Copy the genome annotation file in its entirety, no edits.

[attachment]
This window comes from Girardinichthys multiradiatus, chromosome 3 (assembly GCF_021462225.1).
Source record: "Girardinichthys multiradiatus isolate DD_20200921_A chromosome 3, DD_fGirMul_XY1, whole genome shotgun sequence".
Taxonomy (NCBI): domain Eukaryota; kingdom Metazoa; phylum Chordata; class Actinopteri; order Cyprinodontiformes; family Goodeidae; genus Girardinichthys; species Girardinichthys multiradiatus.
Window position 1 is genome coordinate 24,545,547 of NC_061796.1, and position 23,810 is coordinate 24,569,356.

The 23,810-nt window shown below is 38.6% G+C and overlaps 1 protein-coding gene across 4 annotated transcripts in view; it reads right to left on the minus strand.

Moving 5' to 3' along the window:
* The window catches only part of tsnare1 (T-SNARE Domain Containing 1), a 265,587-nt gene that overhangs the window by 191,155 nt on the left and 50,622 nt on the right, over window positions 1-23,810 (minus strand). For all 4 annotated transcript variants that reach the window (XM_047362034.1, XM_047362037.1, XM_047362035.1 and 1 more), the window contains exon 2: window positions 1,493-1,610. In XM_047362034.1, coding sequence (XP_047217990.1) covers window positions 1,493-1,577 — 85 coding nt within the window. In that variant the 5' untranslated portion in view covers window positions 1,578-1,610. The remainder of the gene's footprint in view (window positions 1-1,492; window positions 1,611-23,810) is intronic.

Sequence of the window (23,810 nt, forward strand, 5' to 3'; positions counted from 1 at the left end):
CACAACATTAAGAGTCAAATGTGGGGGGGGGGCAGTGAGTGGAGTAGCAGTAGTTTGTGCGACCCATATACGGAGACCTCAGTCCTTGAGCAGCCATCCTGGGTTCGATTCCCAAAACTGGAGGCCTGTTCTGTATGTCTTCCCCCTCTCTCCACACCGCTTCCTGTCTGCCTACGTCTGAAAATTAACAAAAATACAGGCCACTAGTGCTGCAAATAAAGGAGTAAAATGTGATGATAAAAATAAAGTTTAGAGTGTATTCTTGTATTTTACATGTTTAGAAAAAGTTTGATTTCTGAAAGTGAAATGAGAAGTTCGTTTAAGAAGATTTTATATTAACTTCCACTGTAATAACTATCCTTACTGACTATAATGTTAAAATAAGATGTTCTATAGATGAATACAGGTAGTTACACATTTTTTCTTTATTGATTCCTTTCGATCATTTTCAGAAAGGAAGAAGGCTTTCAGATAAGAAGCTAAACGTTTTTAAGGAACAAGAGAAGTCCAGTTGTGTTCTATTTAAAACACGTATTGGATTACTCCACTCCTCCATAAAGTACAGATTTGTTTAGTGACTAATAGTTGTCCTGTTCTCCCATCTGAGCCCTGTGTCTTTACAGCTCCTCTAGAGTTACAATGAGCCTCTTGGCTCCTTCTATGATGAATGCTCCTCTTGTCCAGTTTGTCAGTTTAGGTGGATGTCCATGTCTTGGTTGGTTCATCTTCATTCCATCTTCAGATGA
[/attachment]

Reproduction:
This window comes from Girardinichthys multiradiatus, chromosome 3 (assembly GCF_021462225.1).
Source record: "Girardinichthys multiradiatus isolate DD_20200921_A chromosome 3, DD_fGirMul_XY1, whole genome shotgun sequence".
Taxonomy (NCBI): domain Eukaryota; kingdom Metazoa; phylum Chordata; class Actinopteri; order Cyprinodontiformes; family Goodeidae; genus Girardinichthys; species Girardinichthys multiradiatus.
Window position 1 is genome coordinate 24,545,547 of NC_061796.1, and position 23,810 is coordinate 24,569,356.

The 23,810-nt window shown below is 38.6% G+C and overlaps 1 protein-coding gene across 4 annotated transcripts in view; it reads right to left on the minus strand.

Moving 5' to 3' along the window:
* The window catches only part of tsnare1 (T-SNARE Domain Containing 1), a 265,587-nt gene that overhangs the window by 191,155 nt on the left and 50,622 nt on the right, over window positions 1-23,810 (minus strand). For all 4 annotated transcript variants that reach the window (XM_047362034.1, XM_047362037.1, XM_047362035.1 and 1 more), the window contains exon 2: window positions 1,493-1,610. In XM_047362034.1, coding sequence (XP_047217990.1) covers window positions 1,493-1,577 — 85 coding nt within the window. In that variant the 5' untranslated portion in view covers window positions 1,578-1,610. The remainder of the gene's footprint in view (window positions 1-1,492; window positions 1,611-23,810) is intronic.

Sequence of the window (23,810 nt, forward strand, 5' to 3'; positions counted from 1 at the left end):
CACAACATTAAGAGTCAAATGTGGGGGGGGGGCAGTGAGTGGAGTAGCAGTAGTTTGTGCGACCCATATACGGAGACCTCAGTCCTTGAGCAGCCATCCTGGGTTCGATTCCCAAAACTGGAGGCCTGTTCTGTATGTCTTCCCCCTCTCTCCACACCGCTTCCTGTCTGCCTACGTCTGAAAATTAACAAAAATACAGGCCACTAGTGCTGCAAATAAAGGAGTAAAATGTGATGATAAAAATAAAGTTTAGAGTGTATTCTTGTATTTTACATGTTTAGAAAAAGTTTGATTTCTGAAAGTGAAATGAGAAGTTCGTTTAAGAAGATTTTATATTAACTTCCACTGTAATAACTATCCTTACTGACTATAATGTTAAAATAAGATGTTCTATAGATGAATACAGGTAGTTACACATTTTTTCTTTATTGATTCCTTTCGATCATTTTCAGAAAGGAAGAAGGCTTTCAGATAAGAAGCTAAACGTTTTTAAGGAACAAGAGAAGTCCAGTTGTGTTCTATTTAAAACACGTATTGGATTACTCCACTCCTCCATAAAGTACAGATTTGTTTAGTGACTAATAGTTGTCCTGTTCTCCCATCTGAGCCCTGTGTCTTTACAGCTCCTCTAGAGTTACAATGAGCCTCTTGGCTCCTTCTATGATGAATGCTCCTCTTGTCCAGTTTGTCAGTTTAGGTGGATGTCCATGTCTTGGTTGGTTCATCTTCATTCCATCTTCAGATGA